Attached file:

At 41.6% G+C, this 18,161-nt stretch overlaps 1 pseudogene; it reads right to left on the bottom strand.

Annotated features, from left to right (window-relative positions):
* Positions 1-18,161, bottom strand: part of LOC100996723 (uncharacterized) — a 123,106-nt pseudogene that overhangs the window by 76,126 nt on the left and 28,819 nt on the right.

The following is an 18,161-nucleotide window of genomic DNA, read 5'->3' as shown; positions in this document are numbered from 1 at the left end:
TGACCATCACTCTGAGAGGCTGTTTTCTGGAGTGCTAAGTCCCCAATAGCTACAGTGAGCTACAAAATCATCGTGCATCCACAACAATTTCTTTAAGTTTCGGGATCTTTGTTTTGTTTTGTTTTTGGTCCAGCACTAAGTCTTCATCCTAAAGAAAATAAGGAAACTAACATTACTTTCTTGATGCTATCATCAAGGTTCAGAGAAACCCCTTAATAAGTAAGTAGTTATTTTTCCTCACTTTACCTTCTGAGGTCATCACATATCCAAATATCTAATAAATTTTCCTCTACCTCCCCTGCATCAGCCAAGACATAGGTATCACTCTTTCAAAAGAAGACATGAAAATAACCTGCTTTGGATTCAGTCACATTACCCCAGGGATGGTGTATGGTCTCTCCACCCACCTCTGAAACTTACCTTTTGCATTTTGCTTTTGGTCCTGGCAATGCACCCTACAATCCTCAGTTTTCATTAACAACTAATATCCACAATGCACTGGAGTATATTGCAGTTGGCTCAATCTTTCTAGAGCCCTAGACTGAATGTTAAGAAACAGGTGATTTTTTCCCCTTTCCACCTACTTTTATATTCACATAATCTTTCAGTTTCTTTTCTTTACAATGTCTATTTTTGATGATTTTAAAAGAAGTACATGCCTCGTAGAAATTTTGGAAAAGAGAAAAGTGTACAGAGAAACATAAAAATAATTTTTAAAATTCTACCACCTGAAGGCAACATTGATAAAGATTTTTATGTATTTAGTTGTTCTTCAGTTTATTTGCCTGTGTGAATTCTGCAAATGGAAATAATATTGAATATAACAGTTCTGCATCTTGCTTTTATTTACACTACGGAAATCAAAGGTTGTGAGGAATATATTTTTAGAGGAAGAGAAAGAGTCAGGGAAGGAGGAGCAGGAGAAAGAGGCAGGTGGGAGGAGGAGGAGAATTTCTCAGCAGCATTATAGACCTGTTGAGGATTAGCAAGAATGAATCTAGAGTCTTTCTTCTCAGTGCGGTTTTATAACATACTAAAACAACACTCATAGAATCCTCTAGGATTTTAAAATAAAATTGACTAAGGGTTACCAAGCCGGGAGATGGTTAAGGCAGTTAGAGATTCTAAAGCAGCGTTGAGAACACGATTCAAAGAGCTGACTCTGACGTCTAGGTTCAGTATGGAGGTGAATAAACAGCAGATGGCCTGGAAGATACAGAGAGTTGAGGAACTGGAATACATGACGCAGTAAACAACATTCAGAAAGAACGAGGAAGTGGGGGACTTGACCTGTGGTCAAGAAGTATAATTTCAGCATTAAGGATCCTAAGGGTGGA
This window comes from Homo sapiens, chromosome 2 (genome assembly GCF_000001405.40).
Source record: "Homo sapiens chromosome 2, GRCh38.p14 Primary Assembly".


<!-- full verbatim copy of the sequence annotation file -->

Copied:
At 41.6% G+C, this 18,161-nt stretch overlaps 1 pseudogene; it reads right to left on the bottom strand.

Annotated features, from left to right (window-relative positions):
* Positions 1-18,161, bottom strand: part of LOC100996723 (uncharacterized) — a 123,106-nt pseudogene that overhangs the window by 76,126 nt on the left and 28,819 nt on the right.

The following is an 18,161-nucleotide window of genomic DNA, read 5'->3' as shown; positions in this document are numbered from 1 at the left end:
TGACCATCACTCTGAGAGGCTGTTTTCTGGAGTGCTAAGTCCCCAATAGCTACAGTGAGCTACAAAATCATCGTGCATCCACAACAATTTCTTTAAGTTTCGGGATCTTTGTTTTGTTTTGTTTTTGGTCCAGCACTAAGTCTTCATCCTAAAGAAAATAAGGAAACTAACATTACTTTCTTGATGCTATCATCAAGGTTCAGAGAAACCCCTTAATAAGTAAGTAGTTATTTTTCCTCACTTTACCTTCTGAGGTCATCACATATCCAAATATCTAATAAATTTTCCTCTACCTCCCCTGCATCAGCCAAGACATAGGTATCACTCTTTCAAAAGAAGACATGAAAATAACCTGCTTTGGATTCAGTCACATTACCCCAGGGATGGTGTATGGTCTCTCCACCCACCTCTGAAACTTACCTTTTGCATTTTGCTTTTGGTCCTGGCAATGCACCCTACAATCCTCAGTTTTCATTAACAACTAATATCCACAATGCACTGGAGTATATTGCAGTTGGCTCAATCTTTCTAGAGCCCTAGACTGAATGTTAAGAAACAGGTGATTTTTTCCCCTTTCCACCTACTTTTATATTCACATAATCTTTCAGTTTCTTTTCTTTACAATGTCTATTTTTGATGATTTTAAAAGAAGTACATGCCTCGTAGAAATTTTGGAAAAGAGAAAAGTGTACAGAGAAACATAAAAATAATTTTTAAAATTCTACCACCTGAAGGCAACATTGATAAAGATTTTTATGTATTTAGTTGTTCTTCAGTTTATTTGCCTGTGTGAATTCTGCAAATGGAAATAATATTGAATATAACAGTTCTGCATCTTGCTTTTATTTACACTACGGAAATCAAAGGTTGTGAGGAATATATTTTTAGAGGAAGAGAAAGAGTCAGGGAAGGAGGAGCAGGAGAAAGAGGCAGGTGGGAGGAGGAGGAGAATTTCTCAGCAGCATTATAGACCTGTTGAGGATTAGCAAGAATGAATCTAGAGTCTTTCTTCTCAGTGCGGTTTTATAACATACTAAAACAACACTCATAGAATCCTCTAGGATTTTAAAATAAAATTGACTAAGGGTTACCAAGCCGGGAGATGGTTAAGGCAGTTAGAGATTCTAAAGCAGCGTTGAGAACACGATTCAAAGAGCTGACTCTGACGTCTAGGTTCAGTATGGAGGTGAATAAACAGCAGATGGCCTGGAAGATACAGAGAGTTGAGGAACTGGAATACATGACGCAGTAAACAACATTCAGAAAGAACGAGGAAGTGGGGGACTTGACCTGTGGTCAAGAAGTATAATTTCAGCATTAAGGATCCTAAGGGTGGA
This window comes from Homo sapiens, chromosome 2 (genome assembly GCF_000001405.40).
Source record: "Homo sapiens chromosome 2, GRCh38.p14 Primary Assembly".